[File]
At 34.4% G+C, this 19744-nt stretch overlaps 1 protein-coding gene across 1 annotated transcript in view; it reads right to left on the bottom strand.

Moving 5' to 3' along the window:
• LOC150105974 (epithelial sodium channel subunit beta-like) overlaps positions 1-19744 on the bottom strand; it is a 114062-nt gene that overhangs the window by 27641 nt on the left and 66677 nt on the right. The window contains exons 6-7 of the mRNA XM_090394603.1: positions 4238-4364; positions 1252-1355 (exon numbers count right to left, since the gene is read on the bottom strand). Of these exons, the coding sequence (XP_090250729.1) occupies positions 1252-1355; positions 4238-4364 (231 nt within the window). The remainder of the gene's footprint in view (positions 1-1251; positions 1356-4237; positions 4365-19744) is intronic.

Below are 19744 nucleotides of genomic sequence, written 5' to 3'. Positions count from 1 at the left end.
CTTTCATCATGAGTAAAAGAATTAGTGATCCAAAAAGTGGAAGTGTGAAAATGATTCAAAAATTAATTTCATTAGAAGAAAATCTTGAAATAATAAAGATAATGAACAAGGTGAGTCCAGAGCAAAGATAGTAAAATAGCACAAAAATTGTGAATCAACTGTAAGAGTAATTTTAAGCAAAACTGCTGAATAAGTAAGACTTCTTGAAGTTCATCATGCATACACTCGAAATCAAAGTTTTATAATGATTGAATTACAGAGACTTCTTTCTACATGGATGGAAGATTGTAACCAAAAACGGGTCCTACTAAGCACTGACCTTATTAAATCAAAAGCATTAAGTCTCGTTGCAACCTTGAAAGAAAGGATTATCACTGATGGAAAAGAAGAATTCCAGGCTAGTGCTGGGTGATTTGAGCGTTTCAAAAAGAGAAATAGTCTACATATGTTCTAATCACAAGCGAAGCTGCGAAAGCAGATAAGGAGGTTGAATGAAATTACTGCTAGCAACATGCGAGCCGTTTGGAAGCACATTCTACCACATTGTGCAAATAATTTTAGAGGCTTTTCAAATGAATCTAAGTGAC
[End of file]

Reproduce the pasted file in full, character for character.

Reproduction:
At 34.4% G+C, this 19744-nt stretch overlaps 1 protein-coding gene across 1 annotated transcript in view; it reads right to left on the bottom strand.

Moving 5' to 3' along the window:
• LOC150105974 (epithelial sodium channel subunit beta-like) overlaps positions 1-19744 on the bottom strand; it is a 114062-nt gene that overhangs the window by 27641 nt on the left and 66677 nt on the right. The window contains exons 6-7 of the mRNA XM_090394603.1: positions 4238-4364; positions 1252-1355 (exon numbers count right to left, since the gene is read on the bottom strand). Of these exons, the coding sequence (XP_090250729.1) occupies positions 1252-1355; positions 4238-4364 (231 nt within the window). The remainder of the gene's footprint in view (positions 1-1251; positions 1356-4237; positions 4365-19744) is intronic.

Below are 19744 nucleotides of genomic sequence, written 5' to 3'. Positions count from 1 at the left end.
CTTTCATCATGAGTAAAAGAATTAGTGATCCAAAAAGTGGAAGTGTGAAAATGATTCAAAAATTAATTTCATTAGAAGAAAATCTTGAAATAATAAAGATAATGAACAAGGTGAGTCCAGAGCAAAGATAGTAAAATAGCACAAAAATTGTGAATCAACTGTAAGAGTAATTTTAAGCAAAACTGCTGAATAAGTAAGACTTCTTGAAGTTCATCATGCATACACTCGAAATCAAAGTTTTATAATGATTGAATTACAGAGACTTCTTTCTACATGGATGGAAGATTGTAACCAAAAACGGGTCCTACTAAGCACTGACCTTATTAAATCAAAAGCATTAAGTCTCGTTGCAACCTTGAAAGAAAGGATTATCACTGATGGAAAAGAAGAATTCCAGGCTAGTGCTGGGTGATTTGAGCGTTTCAAAAAGAGAAATAGTCTACATATGTTCTAATCACAAGCGAAGCTGCGAAAGCAGATAAGGAGGTTGAATGAAATTACTGCTAGCAACATGCGAGCCGTTTGGAAGCACATTCTACCACATTGTGCAAATAATTTTAGAGGCTTTTCAAATGAATCTAAGTGAC